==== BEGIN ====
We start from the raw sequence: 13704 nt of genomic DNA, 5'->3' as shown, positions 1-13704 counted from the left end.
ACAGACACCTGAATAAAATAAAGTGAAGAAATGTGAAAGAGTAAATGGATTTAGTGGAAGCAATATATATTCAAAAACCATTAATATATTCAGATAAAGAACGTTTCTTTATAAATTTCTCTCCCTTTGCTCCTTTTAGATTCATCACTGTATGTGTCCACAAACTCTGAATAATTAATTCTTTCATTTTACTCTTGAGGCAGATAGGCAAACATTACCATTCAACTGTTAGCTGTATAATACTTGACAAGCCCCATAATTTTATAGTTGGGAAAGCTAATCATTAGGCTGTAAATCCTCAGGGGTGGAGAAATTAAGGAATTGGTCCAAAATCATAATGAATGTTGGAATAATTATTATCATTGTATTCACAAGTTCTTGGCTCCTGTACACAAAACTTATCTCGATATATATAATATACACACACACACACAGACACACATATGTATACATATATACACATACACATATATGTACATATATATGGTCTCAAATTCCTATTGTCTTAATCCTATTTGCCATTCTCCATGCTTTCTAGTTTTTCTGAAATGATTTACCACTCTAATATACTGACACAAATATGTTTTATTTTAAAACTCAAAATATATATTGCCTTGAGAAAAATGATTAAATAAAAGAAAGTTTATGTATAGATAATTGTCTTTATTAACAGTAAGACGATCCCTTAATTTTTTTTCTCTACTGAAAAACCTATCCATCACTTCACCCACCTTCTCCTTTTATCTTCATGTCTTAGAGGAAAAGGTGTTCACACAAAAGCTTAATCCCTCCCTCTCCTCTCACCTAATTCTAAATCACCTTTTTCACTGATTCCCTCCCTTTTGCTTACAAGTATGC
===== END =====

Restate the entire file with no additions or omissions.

We start from the raw sequence: 13704 nt of genomic DNA, 5'->3' as shown, positions 1-13704 counted from the left end.
ACAGACACCTGAATAAAATAAAGTGAAGAAATGTGAAAGAGTAAATGGATTTAGTGGAAGCAATATATATTCAAAAACCATTAATATATTCAGATAAAGAACGTTTCTTTATAAATTTCTCTCCCTTTGCTCCTTTTAGATTCATCACTGTATGTGTCCACAAACTCTGAATAATTAATTCTTTCATTTTACTCTTGAGGCAGATAGGCAAACATTACCATTCAACTGTTAGCTGTATAATACTTGACAAGCCCCATAATTTTATAGTTGGGAAAGCTAATCATTAGGCTGTAAATCCTCAGGGGTGGAGAAATTAAGGAATTGGTCCAAAATCATAATGAATGTTGGAATAATTATTATCATTGTATTCACAAGTTCTTGGCTCCTGTACACAAAACTTATCTCGATATATATAATATACACACACACACACAGACACACATATGTATACATATATACACATACACATATATGTACATATATATGGTCTCAAATTCCTATTGTCTTAATCCTATTTGCCATTCTCCATGCTTTCTAGTTTTTCTGAAATGATTTACCACTCTAATATACTGACACAAATATGTTTTATTTTAAAACTCAAAATATATATTGCCTTGAGAAAAATGATTAAATAAAAGAAAGTTTATGTATAGATAATTGTCTTTATTAACAGTAAGACGATCCCTTAATTTTTTTTCTCTACTGAAAAACCTATCCATCACTTCACCCACCTTCTCCTTTTATCTTCATGTCTTAGAGGAAAAGGTGTTCACACAAAAGCTTAATCCCTCCCTCTCCTCTCACCTAATTCTAAATCACCTTTTTCACTGATTCCCTCCCTTTTGCTTACAAGTATGC